Lean Inception


Why use Lean Inception?

When we go into our workshops, we’re often faced with very little information and several stakeholders with different priorities and ideas about what needs to be done. It’s not possible to immediately make everyone happy, so our process helps us create a constructive dialogue between members of the same team who come into the workshop with different needs. 

Through compromise and facilitated discussions, it gives us all a common goal to work towards and levels out everyone's expectations. This board is our interpretation of the Lean Inception approach and represents our learned experiences so far. We use it as a base and continue to modify it based on each workshop's needs. It helps us define the problem in the best possible way and get to a clearly defined MVP. 

How is Lean Inception different from a Design Sprint?

We were interested in the problem-solving approach in the Design Sprint and the Lean Inception. The methodology was based on so much real experience from their creators that we wanted to give it a shot. 

The Design Sprint method solves a different kind of issue than the Lean Inception one. The questions are different, as is the end result. As we went through them, we realized that the demands coming from our clients wouldn’t really fit either method - but a combination of both worked like a charm. Sometimes we also need to adapt the length of the workshop. We don't always have the 5 days both methodologies ask for - so we make it work in 3 days by cutting some of the activities. It's a bit more intense but works well both for our clients and us.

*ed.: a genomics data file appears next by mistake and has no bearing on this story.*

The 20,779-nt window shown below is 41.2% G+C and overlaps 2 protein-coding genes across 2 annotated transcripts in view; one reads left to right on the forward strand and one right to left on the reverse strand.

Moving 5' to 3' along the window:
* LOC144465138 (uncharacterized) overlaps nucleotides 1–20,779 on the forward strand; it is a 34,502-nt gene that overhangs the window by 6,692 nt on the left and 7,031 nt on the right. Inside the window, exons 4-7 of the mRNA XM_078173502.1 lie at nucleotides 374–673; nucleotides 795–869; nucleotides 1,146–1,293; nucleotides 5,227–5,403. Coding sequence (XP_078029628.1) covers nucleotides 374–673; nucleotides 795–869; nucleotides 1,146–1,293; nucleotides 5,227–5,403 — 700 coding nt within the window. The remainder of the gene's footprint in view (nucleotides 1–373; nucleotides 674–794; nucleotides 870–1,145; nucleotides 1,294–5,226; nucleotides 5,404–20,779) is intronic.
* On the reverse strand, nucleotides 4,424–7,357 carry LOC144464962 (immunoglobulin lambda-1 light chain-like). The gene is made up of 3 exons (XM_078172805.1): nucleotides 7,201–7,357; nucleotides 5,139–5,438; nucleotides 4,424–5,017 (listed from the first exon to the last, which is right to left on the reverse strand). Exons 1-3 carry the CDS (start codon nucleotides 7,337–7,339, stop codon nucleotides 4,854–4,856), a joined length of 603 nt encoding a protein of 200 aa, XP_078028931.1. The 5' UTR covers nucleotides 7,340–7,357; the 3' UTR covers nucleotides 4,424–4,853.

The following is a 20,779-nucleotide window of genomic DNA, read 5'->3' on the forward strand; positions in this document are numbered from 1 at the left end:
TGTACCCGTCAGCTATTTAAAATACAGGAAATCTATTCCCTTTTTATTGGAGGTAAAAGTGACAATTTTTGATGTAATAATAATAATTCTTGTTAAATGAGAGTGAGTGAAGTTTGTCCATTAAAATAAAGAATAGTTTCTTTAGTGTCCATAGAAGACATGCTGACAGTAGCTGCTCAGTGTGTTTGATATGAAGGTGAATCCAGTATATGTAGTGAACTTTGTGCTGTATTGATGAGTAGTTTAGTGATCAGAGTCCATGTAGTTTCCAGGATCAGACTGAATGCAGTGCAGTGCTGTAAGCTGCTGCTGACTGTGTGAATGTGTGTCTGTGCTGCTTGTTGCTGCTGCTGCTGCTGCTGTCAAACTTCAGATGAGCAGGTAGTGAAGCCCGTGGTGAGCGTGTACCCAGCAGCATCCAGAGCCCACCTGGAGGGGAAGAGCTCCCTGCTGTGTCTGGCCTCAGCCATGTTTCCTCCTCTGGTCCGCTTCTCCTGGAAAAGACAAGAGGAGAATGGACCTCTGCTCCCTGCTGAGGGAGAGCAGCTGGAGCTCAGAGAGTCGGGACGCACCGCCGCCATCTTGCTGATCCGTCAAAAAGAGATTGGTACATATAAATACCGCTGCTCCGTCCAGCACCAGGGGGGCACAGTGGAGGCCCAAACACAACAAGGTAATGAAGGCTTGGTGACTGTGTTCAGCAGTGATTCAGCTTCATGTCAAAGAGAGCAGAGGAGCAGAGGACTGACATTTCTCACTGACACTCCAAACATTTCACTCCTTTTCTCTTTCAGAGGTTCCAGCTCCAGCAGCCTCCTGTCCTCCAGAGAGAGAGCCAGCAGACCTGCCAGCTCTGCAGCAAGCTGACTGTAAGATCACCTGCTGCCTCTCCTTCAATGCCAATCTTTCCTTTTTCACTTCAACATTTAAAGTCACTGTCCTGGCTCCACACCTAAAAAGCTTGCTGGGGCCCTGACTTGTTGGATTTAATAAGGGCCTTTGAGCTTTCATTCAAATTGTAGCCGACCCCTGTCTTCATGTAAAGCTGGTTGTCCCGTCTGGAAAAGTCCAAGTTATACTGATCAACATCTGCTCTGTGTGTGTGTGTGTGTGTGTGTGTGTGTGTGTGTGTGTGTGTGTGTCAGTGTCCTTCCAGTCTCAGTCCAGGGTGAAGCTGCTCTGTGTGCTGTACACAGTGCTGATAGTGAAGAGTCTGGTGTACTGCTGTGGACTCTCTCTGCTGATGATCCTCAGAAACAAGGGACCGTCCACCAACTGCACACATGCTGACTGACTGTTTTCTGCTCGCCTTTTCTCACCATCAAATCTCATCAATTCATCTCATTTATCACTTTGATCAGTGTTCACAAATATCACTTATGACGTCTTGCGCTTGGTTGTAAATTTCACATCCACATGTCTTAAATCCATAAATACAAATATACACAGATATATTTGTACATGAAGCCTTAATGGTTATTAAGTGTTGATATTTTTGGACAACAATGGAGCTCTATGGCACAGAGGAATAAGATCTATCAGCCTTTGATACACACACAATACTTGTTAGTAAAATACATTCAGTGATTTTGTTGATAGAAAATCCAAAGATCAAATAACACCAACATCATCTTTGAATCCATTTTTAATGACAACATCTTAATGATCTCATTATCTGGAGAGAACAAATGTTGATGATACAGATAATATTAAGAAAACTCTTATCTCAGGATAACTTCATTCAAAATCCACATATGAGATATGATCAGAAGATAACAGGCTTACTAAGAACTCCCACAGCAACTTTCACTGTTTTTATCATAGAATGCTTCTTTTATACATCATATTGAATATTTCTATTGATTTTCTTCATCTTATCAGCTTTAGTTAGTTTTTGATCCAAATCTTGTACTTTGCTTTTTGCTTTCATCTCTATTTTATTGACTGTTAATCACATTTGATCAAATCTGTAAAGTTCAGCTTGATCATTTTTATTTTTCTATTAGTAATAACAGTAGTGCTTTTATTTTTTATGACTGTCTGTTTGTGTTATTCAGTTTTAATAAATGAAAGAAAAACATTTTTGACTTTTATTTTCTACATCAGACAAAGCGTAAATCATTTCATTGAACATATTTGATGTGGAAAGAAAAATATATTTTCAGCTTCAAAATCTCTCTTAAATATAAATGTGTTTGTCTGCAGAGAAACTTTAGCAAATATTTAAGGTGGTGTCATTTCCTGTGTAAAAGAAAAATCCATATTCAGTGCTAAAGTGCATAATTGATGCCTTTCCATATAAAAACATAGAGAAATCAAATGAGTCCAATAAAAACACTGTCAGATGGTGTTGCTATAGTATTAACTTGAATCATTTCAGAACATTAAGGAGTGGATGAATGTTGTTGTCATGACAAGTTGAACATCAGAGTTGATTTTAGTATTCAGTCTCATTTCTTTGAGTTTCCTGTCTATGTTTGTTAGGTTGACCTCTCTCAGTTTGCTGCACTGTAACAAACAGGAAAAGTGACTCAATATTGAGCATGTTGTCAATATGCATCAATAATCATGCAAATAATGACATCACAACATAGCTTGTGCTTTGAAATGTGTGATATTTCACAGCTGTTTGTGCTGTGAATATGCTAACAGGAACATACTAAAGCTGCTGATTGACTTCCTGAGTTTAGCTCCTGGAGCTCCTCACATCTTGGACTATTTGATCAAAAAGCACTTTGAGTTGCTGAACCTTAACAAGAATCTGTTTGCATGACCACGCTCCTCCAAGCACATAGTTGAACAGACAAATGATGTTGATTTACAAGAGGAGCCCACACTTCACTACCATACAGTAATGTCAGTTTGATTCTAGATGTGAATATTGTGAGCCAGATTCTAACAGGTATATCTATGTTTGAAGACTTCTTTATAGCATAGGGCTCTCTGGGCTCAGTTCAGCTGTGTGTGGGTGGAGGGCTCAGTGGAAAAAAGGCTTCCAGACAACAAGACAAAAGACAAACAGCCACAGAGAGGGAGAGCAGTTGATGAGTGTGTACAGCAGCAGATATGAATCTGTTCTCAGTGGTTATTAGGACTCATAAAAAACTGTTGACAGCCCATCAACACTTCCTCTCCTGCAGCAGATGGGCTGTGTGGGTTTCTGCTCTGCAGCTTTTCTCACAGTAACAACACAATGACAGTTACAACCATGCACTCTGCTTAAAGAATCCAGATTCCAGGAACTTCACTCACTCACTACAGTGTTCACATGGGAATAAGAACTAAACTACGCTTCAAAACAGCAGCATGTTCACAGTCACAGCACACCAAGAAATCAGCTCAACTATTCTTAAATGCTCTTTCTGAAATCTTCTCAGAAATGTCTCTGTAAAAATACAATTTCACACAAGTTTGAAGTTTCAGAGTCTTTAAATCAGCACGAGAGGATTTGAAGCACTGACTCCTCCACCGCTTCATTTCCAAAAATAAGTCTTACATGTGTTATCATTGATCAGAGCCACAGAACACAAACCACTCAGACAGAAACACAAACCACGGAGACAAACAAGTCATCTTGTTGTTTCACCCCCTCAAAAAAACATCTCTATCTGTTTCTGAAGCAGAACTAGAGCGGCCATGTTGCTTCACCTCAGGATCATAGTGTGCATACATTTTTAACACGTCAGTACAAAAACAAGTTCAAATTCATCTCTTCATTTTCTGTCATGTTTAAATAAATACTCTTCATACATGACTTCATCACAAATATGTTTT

For example, we normally don't need to calculate the effort, time and cost - we try to go into the workshop with a ballpark figure regarding these estimates. However, this is an individual approach that works well for us, as we are in charge of both facilitating and developing the MVP in question.

The Lean Inception method gives you a great place to start from - defining and developing an MVP. This was most of what we needed to do. But in the end, it leaves you without a visual idea of what needs to be done. We feel that the visual representation of the problem being solved is like the cherry on top of a well defined MVP. That is where you can see that everyone is on the same page and you all understand the MVP properly. So we borrow the sketching part of the Design Sprint and incorporate it into our approach.


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